I've only done that once, with the failed NaNoWriMo attempt from last year. Sometimes I have an end in mind when I start (some fanfic, Osprey), but most of the time I just wing it. I tend to be linear when it comes to time, so things go in chronological order most of the time. Structure-wise, I only tend to play around when it comes to fanfic. Original fic is subdivided as it makes sense to do so, after the goal for the section has been reached. Fanfic, since I see it as a toy, often gets forced into fun shapes: five sections of 150 words, individual pieces 100 or 150 or 500 words long, exactly. Drabbles have certainly taught me to use words sparingly, so I enjoy the format, but it doesn't work unless the characters are pre-established.

What do you most like writing about in your fandom (or in your original storyverse)? What do you least like writing about? Do those preferences relate to your reading interests as well? (Fanfiction or original fiction).
Imma divide this by fandom. For Stargate, I love to write the interaction between characters, primarily Daniel and Jack, with Sam and Teal'c to a lesser degree. Even without the slash filter I view the show through, the way they interact is what makes the show so good; the sci-fi might have hooked me in (actually it was Daniel, but I can pretend), but it's the characters that keep me watching, which is part of why I don't like this season as much, but that's something else. I also love the 'gate as a plot device. I don't like having to pull science out of my butt, which is why I don't do it much, sticking instead to character study or the more anthropological side of things. I tend to read everything J/D in the fandom, short of hard BDSM stuff, but I bitch about a lot of it afterwards.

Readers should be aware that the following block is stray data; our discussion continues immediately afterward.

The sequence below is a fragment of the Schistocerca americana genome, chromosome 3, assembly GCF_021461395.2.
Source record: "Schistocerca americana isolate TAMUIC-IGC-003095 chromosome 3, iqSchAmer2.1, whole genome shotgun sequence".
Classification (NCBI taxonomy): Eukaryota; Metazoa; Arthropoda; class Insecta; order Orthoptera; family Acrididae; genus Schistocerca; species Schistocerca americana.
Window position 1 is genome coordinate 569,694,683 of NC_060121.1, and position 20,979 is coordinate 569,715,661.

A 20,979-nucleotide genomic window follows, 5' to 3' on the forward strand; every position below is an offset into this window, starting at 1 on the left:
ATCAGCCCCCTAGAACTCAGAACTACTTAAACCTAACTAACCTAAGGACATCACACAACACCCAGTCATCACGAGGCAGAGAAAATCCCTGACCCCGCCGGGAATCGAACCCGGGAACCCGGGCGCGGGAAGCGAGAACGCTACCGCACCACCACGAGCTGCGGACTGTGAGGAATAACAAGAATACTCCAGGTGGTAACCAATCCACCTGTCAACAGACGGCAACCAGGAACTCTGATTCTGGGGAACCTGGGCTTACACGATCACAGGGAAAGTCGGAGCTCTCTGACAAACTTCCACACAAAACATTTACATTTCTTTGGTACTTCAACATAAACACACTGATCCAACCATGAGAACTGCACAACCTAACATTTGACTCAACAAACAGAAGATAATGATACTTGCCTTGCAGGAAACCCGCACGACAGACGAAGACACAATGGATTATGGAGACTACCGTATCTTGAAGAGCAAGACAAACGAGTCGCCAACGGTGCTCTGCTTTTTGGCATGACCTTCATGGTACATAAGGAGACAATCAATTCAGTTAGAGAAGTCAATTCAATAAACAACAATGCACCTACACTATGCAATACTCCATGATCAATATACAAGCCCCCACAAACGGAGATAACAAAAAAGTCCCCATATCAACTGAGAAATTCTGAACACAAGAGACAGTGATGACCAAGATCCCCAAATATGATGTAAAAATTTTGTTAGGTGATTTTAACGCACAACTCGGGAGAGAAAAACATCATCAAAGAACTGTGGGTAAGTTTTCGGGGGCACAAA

I'm just drawn to the Harry Potter 'verse as a whole, and I picked up the Remus/Sirius filter from fandom, not from my own readings. There, too, I love the characters, but in HP it's more my perception of them, since we don't know a lot about them, and what we do know is contradictory. Magic is fun. I guess you could say that I dislike the doomed nature of anything with Sirius in it, but I actually like it sometimes. While I wish I could give them a happy ending, I'm enough of an irony monster that I like how everything is shaded with the future, since we as readers and writers know what has to happen, no matter how happy they are. I don't read much in the fandom, so I couldn't say how my writing affects my reading.

There's no real method to my original fic. I write based on characters, plot, or some external pressure ("Pedestal", "Summer Rain"), and the only thing I don't like is having to create everything, rather than having a pre-made 'verse to play with. I don't read much unpublished original stuff, except for everything maderr has ever written. I know what I like, ok?

Does your writing process change when you shift genres, topics, fandoms (say from a story to an essay, or from fanfic to original fic)?
Yeah, it does. I treat non-fiction stuff a very different way than I do fiction (planned out versus totally played by ear). Stargate tends to have longer plots than HP; original fic gets a lot of character plotting before I write anything, but not much in the way of plot plotting. I tend to stick to much the same genre when I'm writing, so there's no change there.

Oh, and utterly irrelevant, but most be noted. Repeat after me: Old English = Beowulf, Middle English = Chaucer, Early Modern = Shakespeare, Modern = now. Get it? Got it. Good.

Comments

( 2 comments — Leave a comment )
kashmir_ki_kali
Aug. 8th, 2006 03:25 am (UTC)
The History of English Literature was very educational and entertaining. Thank you ^_^
melayneseahawk
Aug. 8th, 2006 03:27 am (UTC)
Very funny, wench. I was answering a question on noduque and I wanted to vent.
( 2 comments — Leave a comment )